Somewhere between Pittsburgh and Winnipeg — As I write this piece at 37,000 feet, on the way home following a season-opening four-game road trip, one obvious question comes to mind: Is the glass half-full for the Winnipeg Jets, or half-empty?
Depends on your perspective, I suppose. But it says here, in my window seat at 17A, that a 2-2 record to begin the new NHL campaign is pretty much the best-case scenario, given the depleted lineup that hit the ice in enemy territory.
They started identically last season, by the way. But I’d suggest this year’s .500 record is a lot more impressive than last year’s, and reason for some early, guarded optimism around these parts.
With the eastern swing now in the rear-view mirror and tonight’s home opener at Bell MTS Place on deck, it’s time for the season’s first edition of notes, quotes and anecdotes.
What was the biggest surprise of the trip? That the Jets franchise snapped a 12-year, 18-game losing streak Tuesday night in Pittsburgh, or that my iPhone somehow survived a plunge from the press box at PPG Paints Arena?
You read that right. About an hour before puck drop, just as the doors were about to open, I accidentally catapulted my precious possession from my perch high above the rink as it got caught up in a laptop cord I was trying to plug in.
You had to be there.
I peered over the ledge to see it bounce off a seat far below, then hit the concrete floor. Rushing towards the press box elevator to head down, I expected to find my phone in a million tiny pieces. Instead, with some help from a few friendly ushers who quickly formed a surreal search party, we discovered it perfectly intact and none the worse for wear.
That OtterBox just paid for itself. And then some.
My phone must think I have a grudge. Last June, while covering the NBA Finals in Toronto, I left it behind in the back seat of an Uber. Fortunately, our separation was only short-lived, and much less painful.
And yes, thankfully nobody was in their seats at the time.
There’s been several impressive performances for the Jets early this season, with 18-year-old rookie phenom Ville Heinola being at the top of the list. You could see the entire Winnipeg bench come to life after the young defenceman scored his first NHL goal Tuesday night, which prompted me to ask Jets head coach Paul Maurice what kind of lift that can give a team.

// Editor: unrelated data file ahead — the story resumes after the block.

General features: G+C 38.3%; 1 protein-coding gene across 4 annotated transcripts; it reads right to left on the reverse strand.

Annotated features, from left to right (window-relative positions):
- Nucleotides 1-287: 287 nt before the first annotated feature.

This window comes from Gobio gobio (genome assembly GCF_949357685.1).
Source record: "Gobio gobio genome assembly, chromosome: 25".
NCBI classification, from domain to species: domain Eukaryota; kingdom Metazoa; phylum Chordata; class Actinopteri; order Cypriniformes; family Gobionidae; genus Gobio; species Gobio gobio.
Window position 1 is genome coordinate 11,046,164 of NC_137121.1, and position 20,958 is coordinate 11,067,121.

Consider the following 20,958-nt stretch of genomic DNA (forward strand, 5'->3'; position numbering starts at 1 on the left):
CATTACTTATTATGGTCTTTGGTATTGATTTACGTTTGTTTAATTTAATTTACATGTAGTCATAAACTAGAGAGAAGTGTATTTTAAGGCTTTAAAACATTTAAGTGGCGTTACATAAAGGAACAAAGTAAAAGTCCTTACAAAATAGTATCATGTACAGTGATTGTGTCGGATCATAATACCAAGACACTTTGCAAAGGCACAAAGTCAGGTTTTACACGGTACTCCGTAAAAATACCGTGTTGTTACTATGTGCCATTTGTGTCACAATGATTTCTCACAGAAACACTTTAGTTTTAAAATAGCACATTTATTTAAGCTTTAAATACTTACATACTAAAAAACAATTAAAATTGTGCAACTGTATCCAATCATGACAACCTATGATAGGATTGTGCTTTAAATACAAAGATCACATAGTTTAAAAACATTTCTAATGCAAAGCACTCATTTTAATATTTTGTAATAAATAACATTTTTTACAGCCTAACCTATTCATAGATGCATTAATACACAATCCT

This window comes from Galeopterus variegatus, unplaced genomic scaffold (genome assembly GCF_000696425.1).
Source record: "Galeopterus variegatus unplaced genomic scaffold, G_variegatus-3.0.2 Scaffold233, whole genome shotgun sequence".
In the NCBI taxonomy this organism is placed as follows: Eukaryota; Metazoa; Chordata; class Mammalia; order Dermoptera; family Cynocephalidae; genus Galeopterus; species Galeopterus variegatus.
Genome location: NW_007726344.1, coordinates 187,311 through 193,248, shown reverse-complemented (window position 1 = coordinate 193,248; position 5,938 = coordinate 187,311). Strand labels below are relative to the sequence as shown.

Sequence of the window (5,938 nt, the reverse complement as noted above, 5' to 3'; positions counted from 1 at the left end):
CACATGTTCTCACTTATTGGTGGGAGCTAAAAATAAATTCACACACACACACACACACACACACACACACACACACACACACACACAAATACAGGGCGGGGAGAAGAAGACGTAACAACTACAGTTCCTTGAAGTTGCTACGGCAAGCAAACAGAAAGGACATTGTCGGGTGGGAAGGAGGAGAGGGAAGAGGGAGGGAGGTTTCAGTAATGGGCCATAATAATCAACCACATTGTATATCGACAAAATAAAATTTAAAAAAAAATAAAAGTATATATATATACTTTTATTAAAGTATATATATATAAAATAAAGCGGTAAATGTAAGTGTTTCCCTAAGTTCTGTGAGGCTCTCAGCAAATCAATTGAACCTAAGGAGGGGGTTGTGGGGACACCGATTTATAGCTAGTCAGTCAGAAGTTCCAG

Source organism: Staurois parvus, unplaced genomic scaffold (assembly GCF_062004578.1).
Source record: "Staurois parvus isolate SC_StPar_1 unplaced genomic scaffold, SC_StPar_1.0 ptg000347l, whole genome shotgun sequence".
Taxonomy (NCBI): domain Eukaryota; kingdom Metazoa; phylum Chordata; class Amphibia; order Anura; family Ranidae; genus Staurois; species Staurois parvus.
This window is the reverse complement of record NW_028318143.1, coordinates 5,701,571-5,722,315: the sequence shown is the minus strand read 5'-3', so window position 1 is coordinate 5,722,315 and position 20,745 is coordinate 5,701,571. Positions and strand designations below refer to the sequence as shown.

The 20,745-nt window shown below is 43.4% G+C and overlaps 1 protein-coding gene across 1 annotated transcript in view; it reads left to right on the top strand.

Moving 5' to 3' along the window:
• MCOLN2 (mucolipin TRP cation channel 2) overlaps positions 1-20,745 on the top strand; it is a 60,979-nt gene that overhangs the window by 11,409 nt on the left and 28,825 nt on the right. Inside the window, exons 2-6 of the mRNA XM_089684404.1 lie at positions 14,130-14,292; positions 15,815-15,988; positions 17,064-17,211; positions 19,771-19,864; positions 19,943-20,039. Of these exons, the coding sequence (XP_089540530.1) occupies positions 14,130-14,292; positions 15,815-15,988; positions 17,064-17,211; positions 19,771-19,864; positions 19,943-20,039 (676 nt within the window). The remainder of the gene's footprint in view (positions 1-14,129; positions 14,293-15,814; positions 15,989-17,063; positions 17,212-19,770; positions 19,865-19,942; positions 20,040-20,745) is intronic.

“Well, it depends if they like the kid or not,” Maurice cracked, before going on to add “they really like this guy.”
Maurice does, too. Which is why Heinola might want to start looking for a permanent place to stay in the city, because it’s hard to envision him being sent back to Finland at this rate.
The New York subway system is a marvel. Seriously, it’s incredible to think there’s this vast world beneath the streets and buildings keeping millions of people moving smoothly.
I don’t even know why you’d want to drive if you lived in the Big Apple, considering the bumper-to-bumper traffic congestion and incessant horn honking you see and hear everywhere.
The subway is quick, cheap and relatively easy to navigate — except for my first ride last week in which I accidentally got on the wrong platform after leaving my hotel in Astoria and ended up going about 15 stops in the wrong direction.
Manhattan had to wait a bit, as I got a nice below-ground tour of Queens and Jamaica, complete with a man in a cape entertaining riders with his saxophone.
Spotted in the loading zone area at Prudential Center in New Jersey following Friday night’s Jets-Devils game: former Nashville Predators teammates Anthony Bitetto and P.K. Subban sharing hugs and playful banter as they got caught up on what had been a busy few months for both.
We often forget about the friendships that are made, and then often broken up, by the business of sport, so it’s always neat to see teammates-turned-rivals come together and catch up following a hard-fought game.